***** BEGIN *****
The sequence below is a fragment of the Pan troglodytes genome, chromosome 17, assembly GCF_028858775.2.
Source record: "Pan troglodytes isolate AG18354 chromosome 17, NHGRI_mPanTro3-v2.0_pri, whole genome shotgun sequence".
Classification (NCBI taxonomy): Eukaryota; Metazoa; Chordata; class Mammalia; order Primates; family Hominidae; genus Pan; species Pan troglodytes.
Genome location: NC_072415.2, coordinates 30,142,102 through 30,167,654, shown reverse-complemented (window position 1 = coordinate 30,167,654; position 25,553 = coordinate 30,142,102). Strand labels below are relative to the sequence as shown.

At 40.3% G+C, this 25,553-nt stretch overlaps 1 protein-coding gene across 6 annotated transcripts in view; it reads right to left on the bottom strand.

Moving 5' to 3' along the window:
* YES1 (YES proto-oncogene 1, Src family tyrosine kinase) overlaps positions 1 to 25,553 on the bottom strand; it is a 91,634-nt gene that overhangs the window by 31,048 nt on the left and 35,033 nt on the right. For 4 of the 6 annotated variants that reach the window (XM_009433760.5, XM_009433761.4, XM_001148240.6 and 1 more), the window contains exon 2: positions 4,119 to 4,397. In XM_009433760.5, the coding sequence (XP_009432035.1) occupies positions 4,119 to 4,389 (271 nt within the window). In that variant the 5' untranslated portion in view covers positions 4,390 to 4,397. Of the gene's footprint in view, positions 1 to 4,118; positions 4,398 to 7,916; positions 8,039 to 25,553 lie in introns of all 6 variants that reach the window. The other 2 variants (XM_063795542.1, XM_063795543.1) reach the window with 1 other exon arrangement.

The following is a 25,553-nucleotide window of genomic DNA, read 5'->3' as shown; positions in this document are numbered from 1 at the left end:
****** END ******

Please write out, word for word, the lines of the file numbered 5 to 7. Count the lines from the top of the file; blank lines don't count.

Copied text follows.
At 40.3% G+C, this 25,553-nt stretch overlaps 1 protein-coding gene across 6 annotated transcripts in view; it reads right to left on the bottom strand.

Moving 5' to 3' along the window:
* YES1 (YES proto-oncogene 1, Src family tyrosine kinase) overlaps positions 1 to 25,553 on the bottom strand; it is a 91,634-nt gene that overhangs the window by 31,048 nt on the left and 35,033 nt on the right. For 4 of the 6 annotated variants that reach the window (XM_009433760.5, XM_009433761.4, XM_001148240.6 and 1 more), the window contains exon 2: positions 4,119 to 4,397. In XM_009433760.5, the coding sequence (XP_009432035.1) occupies positions 4,119 to 4,389 (271 nt within the window). In that variant the 5' untranslated portion in view covers positions 4,390 to 4,397. Of the gene's footprint in view, positions 1 to 4,118; positions 4,398 to 7,916; positions 8,039 to 25,553 lie in introns of all 6 variants that reach the window. The other 2 variants (XM_063795542.1, XM_063795543.1) reach the window with 1 other exon arrangement.